Rao’s presentation at the biennale invites us all to wake up to this phenomenon by saying, “That’s why we have ghost and pirate libraries. For me, I feel a particular kinship with this act of resistance, to make knowledge free and accessible. This is something tyrants and demagogues hate. They fear the open exchange of information, independent reporting channels, because ultimately they can only maintain their dictatorial status by reinforcing singular narratives to the exclusion of everything else. There is also a huge amount of money to be made in controlling and manipulating information.”
Rao’s new movie Talking sheets, also presented at the Singapore pavilion, was filmed for five years in Venice and Singapore. The film weaves together the mytho-poetics of legendary libraries, half-truths, hearsay and disputed accounts, forming a lyrical manuscript that is a lush celebration of the unquenchable human need to tell and share stories, and an elegy haunting to declining print communities. The contemporary artist tells us more: “I share the stories of those on the front lines of saving books and libraries and preserving endangered languages and endangered cultures, as well as the grief of losing access to personal and collective pasts and histories. It was partly filmed in Venice, a city that embodies a vital history of print and open access and tells, among other stories, how now-defunct archival books of female partisans and genocide survivors are saved. and political power with Italian book history professor Mario Infelise are intertwined with conversations with Singaporean scholar Faris Joraimi on the cultural politics and intellectual history of the Malay world. Venetian librarian Ilenia Maschietto shares stories from banned books and his favorite resistance books, while academic Marco Borghi explains how alternative archives can act as safeguards for democracy.
She concludes by saying, “Through these stories, I hope to convey how the book can be seen as the embodiment of collective thought, labor, and readership, and I hope viewers will recognize the book as an intimate keeper. of humanity and the community. The exhibition itself is also designed to make the viewer feel like they are in a book, to immerse themselves in the experience of it rather than seeing it as an external object. The paper maze designed in collaboration with Bauer and Miotto brings the stories shared in Rao’s work to life, creating engagement and excitement.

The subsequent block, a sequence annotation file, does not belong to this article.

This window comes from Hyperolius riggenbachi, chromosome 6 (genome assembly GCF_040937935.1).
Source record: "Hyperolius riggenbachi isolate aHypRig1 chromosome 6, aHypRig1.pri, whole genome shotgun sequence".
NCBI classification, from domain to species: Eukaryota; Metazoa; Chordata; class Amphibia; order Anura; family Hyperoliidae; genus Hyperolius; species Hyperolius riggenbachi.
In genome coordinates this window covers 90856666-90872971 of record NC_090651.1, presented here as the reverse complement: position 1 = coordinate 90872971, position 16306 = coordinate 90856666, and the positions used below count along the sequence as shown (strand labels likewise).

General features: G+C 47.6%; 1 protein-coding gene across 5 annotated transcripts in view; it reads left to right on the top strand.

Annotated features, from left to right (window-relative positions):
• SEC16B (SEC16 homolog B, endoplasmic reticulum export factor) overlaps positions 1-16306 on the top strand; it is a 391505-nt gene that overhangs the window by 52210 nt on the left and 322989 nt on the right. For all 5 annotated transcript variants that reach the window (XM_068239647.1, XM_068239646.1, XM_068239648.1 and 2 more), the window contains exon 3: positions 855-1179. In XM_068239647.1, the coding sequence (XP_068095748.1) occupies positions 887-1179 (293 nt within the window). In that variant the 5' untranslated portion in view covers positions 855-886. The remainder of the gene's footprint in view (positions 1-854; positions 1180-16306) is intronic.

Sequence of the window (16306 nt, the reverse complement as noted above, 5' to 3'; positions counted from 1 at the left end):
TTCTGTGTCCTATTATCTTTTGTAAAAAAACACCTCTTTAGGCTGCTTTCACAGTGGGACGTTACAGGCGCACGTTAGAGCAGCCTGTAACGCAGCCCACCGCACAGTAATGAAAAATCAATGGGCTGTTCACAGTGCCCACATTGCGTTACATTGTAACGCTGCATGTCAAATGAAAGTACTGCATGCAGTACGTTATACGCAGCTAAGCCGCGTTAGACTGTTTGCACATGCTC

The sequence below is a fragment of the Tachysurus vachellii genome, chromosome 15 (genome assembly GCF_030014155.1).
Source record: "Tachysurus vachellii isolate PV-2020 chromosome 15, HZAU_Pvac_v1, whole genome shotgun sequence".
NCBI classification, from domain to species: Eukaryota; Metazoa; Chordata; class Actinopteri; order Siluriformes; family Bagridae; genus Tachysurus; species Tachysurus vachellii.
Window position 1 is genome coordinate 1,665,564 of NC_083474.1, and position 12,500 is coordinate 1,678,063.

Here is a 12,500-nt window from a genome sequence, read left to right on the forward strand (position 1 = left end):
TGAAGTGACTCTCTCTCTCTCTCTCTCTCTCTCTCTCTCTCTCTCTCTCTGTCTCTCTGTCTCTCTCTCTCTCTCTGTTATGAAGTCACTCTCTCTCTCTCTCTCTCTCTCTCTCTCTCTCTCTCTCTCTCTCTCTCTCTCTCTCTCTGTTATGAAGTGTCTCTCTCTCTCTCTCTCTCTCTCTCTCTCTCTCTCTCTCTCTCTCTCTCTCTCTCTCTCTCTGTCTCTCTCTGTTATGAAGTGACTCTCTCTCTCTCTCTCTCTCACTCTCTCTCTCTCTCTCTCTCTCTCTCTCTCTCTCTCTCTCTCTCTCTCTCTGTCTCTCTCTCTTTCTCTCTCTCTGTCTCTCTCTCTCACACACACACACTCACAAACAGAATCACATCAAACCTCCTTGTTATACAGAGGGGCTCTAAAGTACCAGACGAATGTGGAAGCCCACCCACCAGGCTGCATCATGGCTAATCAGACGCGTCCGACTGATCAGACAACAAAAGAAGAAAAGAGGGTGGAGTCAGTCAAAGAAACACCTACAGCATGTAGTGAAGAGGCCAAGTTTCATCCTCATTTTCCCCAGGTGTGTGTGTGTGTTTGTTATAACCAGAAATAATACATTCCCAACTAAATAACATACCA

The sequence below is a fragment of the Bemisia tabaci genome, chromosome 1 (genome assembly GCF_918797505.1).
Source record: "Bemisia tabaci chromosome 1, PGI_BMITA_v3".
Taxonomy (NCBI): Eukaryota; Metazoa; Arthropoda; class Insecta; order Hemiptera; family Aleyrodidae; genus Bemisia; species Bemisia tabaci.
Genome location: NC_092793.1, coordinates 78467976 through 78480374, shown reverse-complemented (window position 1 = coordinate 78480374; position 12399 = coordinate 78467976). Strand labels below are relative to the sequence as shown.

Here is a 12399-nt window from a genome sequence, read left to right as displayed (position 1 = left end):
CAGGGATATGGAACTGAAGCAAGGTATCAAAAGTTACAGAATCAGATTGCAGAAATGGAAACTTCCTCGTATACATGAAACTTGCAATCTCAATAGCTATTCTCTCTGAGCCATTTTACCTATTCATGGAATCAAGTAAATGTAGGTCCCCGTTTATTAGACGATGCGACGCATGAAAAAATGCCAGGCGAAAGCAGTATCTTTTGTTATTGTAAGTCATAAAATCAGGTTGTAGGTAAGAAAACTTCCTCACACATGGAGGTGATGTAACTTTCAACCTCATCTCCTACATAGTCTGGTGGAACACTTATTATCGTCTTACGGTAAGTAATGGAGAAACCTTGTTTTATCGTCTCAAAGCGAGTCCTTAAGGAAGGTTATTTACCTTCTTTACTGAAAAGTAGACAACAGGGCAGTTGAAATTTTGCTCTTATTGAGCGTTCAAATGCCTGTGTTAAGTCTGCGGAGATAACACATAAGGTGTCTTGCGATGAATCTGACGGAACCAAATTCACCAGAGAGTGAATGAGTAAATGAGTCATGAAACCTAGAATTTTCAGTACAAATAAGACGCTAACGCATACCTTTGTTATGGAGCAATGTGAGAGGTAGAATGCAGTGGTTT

Rao’s practice explores diverse ideas including libraries, archival systems, stories and lies, literature and violence, ecologies and natural history. She navigates through these ideas through an array of media, including film, text and photography. She examines current and historical hotspots as shifts in perspective to examine contemporary crises of displacement, whether of people, languages, cultures or knowledge. The multidisciplinary artist has visited public and private collections, libraries and archives around the world for his 10-year project titled Pulp: a short biography of the banned book. His published books have won numerous awards, including the AIGA (New York) Fifty Best Books of 2016 and 2018, and D&AD Pencil for design (2016, 2018). Rao has also been presented at the 10th Asia-Pacific Triennial (2021), March Meets (2019), the fourth Kochi-Muziris Biennial (2018), the 10th Taipei Biennial (2016); third Pune Biennial (2017) and second Singapore Biennial (2008). She is currently curator of the next Kochi-Muziris Biennale in 2022.
The 59e La Biennale di Venezia International Art Exhibition, titled The milk of dreams is open to the public from April 23 to November 27, 2022 at the Giardini and the Arsenale in Venice.
Click on here to know more about STIRring Dreamsa series of STIR articles that explore some of the best presentations from this year’s edition of the art biennale.